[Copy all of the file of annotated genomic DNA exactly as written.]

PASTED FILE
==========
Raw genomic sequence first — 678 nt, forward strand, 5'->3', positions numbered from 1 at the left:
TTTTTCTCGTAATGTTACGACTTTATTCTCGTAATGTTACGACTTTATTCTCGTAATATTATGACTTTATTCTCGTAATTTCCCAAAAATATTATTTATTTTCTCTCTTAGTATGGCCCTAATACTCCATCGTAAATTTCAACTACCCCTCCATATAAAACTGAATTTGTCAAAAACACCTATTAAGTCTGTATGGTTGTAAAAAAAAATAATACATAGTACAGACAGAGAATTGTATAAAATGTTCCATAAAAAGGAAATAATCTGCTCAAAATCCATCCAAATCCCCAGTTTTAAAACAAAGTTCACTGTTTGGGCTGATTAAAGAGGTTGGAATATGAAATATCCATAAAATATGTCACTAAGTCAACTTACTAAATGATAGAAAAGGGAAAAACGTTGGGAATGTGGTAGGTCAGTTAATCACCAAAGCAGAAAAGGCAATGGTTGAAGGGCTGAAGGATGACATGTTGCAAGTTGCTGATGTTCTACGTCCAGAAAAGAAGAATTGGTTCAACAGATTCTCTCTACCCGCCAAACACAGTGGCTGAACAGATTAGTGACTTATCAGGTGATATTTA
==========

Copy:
Raw genomic sequence first — 678 nt, forward strand, 5'->3', positions numbered from 1 at the left:
TTTTTCTCGTAATGTTACGACTTTATTCTCGTAATGTTACGACTTTATTCTCGTAATATTATGACTTTATTCTCGTAATTTCCCAAAAATATTATTTATTTTCTCTCTTAGTATGGCCCTAATACTCCATCGTAAATTTCAACTACCCCTCCATATAAAACTGAATTTGTCAAAAACACCTATTAAGTCTGTATGGTTGTAAAAAAAAATAATACATAGTACAGACAGAGAATTGTATAAAATGTTCCATAAAAAGGAAATAATCTGCTCAAAATCCATCCAAATCCCCAGTTTTAAAACAAAGTTCACTGTTTGGGCTGATTAAAGAGGTTGGAATATGAAATATCCATAAAATATGTCACTAAGTCAACTTACTAAATGATAGAAAAGGGAAAAACGTTGGGAATGTGGTAGGTCAGTTAATCACCAAAGCAGAAAAGGCAATGGTTGAAGGGCTGAAGGATGACATGTTGCAAGTTGCTGATGTTCTACGTCCAGAAAAGAAGAATTGGTTCAACAGATTCTCTCTACCCGCCAAACACAGTGGCTGAACAGATTAGTGACTTATCAGGTGATATTTA